Tuesday, March 29, 2016

Analyzing the airline dataset with MR/Java

In the previous blog I introduced the Airline data set. I plan to get the results (total and delayed flights from different airports) using different Big Data softwares like Hadoop(MR), Hive, Pig, Spark, Impala etc and also with different formats of the data like Avro and Parquet. This will help the followers of the blog appreciate the different distributing computing software and models.

As usual there can be more than one of performing a particular task and a more efficient way. I have written the programs in a short span of time and will try to optimize them over time. Also, I will include as many comments as possible in the code, so as to make the code self explanatory.

Recently I have assembled a high configuration computer, which I like to call as a server :) with the below configurations. Ubuntu 14.04 64 bit has been installed on it. All the processing would be done on this server. It was fun looking for the right parts and assembling the computer. Initially I planned to buy an SSD instead of a Hard Disk, but the SSD were too expensive beyond the budget I planned.

Processor - AMD FX-6300 (FD6300WMHKBOX)
Mother Board - GIGABYTE GA-990XA-UD3
RAM - G.skill 2 * GB F3-12800CL10D-16GBXL
Hard Disk - Seagate 3.5 Inches Desktop 2 TB Hard Drive (ST2000DX001)

So, here is the MR program for calculating the total flight departures and the number of flight delays for the 20 years for each of the airport. Initially I wrote two MR programs, one for calculating the total flights and another for calculating the total delayed flights. This approach is not really efficient as the input data is parsed twice. So, I revamped the the program into one MR program.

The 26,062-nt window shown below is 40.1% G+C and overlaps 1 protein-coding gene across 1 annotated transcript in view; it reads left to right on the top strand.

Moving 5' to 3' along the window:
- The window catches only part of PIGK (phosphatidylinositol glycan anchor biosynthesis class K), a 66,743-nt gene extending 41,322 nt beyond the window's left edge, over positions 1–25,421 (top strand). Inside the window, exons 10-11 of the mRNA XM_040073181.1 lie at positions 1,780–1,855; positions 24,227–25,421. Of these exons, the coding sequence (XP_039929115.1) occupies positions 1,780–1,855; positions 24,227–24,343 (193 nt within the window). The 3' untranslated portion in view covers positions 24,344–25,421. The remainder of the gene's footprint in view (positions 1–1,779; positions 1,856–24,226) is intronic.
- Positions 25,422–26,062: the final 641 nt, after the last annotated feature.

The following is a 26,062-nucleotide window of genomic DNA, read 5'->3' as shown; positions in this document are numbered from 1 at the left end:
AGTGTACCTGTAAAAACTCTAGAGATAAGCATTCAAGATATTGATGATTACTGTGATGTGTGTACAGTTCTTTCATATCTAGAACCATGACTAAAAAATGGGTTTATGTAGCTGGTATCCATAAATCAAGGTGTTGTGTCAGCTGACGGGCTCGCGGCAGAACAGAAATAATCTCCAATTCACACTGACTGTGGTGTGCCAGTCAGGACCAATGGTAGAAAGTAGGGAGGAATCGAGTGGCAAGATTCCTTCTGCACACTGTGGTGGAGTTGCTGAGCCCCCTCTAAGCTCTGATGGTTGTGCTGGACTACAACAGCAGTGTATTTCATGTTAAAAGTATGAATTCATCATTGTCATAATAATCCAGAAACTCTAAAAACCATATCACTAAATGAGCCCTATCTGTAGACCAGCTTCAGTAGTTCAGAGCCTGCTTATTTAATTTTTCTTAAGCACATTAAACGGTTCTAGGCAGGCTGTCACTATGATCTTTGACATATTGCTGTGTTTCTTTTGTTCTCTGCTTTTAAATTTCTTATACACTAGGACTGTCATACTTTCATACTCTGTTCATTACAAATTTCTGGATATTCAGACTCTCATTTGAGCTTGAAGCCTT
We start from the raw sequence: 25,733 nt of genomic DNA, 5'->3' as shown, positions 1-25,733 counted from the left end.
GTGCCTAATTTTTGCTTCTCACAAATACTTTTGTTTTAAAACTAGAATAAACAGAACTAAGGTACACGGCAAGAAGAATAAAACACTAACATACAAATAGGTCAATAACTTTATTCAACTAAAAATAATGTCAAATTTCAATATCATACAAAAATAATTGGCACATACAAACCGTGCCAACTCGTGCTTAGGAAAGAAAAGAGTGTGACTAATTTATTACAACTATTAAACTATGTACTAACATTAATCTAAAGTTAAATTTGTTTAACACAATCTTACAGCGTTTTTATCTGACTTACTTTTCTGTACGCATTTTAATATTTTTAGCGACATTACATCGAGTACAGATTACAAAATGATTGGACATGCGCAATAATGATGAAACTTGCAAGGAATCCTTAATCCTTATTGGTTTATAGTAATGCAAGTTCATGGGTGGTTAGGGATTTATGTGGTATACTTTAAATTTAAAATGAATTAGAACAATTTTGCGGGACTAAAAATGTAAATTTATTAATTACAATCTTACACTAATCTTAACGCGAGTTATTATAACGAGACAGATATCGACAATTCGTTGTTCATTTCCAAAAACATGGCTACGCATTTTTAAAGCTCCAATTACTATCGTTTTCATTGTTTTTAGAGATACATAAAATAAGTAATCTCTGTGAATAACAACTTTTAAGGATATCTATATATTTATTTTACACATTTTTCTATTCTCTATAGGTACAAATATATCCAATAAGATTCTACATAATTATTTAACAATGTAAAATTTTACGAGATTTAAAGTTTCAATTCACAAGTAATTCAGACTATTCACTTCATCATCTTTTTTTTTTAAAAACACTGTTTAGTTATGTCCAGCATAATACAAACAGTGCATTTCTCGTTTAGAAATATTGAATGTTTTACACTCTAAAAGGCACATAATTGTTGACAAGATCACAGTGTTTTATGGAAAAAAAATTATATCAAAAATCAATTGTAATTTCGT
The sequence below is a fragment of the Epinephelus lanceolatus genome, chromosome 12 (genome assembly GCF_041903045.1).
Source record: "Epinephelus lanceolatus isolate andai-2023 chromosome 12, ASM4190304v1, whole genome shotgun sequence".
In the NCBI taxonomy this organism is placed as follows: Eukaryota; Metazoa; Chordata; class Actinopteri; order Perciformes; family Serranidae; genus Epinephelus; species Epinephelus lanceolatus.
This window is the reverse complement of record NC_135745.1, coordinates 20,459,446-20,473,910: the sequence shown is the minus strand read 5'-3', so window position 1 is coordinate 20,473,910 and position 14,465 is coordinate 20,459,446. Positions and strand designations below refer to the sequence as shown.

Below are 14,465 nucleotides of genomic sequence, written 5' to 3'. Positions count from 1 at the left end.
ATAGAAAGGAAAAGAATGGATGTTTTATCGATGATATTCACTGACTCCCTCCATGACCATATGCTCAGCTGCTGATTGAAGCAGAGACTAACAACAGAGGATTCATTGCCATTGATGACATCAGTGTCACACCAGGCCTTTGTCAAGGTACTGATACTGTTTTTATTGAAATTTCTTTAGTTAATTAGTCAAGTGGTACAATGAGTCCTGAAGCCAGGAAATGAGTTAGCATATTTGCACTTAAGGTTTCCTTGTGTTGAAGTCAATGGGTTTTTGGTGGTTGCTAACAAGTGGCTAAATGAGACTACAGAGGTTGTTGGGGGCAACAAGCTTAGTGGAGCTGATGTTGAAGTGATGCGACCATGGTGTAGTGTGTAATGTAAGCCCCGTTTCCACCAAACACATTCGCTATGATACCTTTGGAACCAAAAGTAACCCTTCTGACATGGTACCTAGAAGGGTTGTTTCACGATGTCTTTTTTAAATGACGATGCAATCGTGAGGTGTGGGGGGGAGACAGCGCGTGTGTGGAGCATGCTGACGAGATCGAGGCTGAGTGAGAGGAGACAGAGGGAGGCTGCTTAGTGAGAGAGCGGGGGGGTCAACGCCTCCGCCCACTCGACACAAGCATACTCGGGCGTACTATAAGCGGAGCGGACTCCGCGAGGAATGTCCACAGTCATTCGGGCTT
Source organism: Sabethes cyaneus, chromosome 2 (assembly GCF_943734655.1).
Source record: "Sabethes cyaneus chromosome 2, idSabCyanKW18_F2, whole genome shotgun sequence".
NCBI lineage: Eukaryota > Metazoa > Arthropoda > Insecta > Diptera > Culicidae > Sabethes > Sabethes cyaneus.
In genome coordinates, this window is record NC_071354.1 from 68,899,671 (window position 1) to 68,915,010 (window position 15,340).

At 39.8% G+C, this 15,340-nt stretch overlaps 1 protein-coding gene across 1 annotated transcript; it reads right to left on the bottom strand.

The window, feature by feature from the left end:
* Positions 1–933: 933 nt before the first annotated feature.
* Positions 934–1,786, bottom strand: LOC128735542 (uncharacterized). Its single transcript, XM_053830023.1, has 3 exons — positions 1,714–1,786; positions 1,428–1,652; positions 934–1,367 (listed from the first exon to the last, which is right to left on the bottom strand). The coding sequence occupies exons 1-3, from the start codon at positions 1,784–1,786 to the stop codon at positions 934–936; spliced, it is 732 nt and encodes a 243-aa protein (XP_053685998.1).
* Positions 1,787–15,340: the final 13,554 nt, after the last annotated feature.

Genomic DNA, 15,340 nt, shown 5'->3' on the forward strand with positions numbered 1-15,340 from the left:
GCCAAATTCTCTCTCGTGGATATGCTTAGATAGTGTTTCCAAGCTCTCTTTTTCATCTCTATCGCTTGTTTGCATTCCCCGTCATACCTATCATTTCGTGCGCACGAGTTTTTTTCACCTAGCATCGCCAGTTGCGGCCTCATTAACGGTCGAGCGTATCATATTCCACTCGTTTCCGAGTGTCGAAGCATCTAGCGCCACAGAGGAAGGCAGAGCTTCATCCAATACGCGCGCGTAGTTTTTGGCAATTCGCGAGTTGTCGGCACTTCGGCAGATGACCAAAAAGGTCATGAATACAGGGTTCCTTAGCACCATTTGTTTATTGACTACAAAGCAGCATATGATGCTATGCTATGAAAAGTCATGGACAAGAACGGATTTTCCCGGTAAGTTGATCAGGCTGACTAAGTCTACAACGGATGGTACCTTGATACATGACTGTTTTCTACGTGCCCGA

Here is the MR Driver Code.
package AirlineDelaySinglePass;


import org.apache.hadoop.fs.Path;
import org.apache.hadoop.mapred.FileInputFormat;
import org.apache.hadoop.mapred.FileOutputFormat;
import org.apache.hadoop.mapred.JobClient;
import org.apache.hadoop.mapred.JobConf;

public class AirlineDelayByStartTime {

 public static void main(String[] args) throws IOException {

  // Check if the number of parameters passed to program is 2
  if (args.length != 2) {
     .println("Usage: AirlineDelayByStartTime <input path> <output path>");

  // Create the JobConf instance and specify the job name
  JobConf conf = new JobConf(AirlineDelayByStartTime.class);
  conf.setJobName("Airline Delay");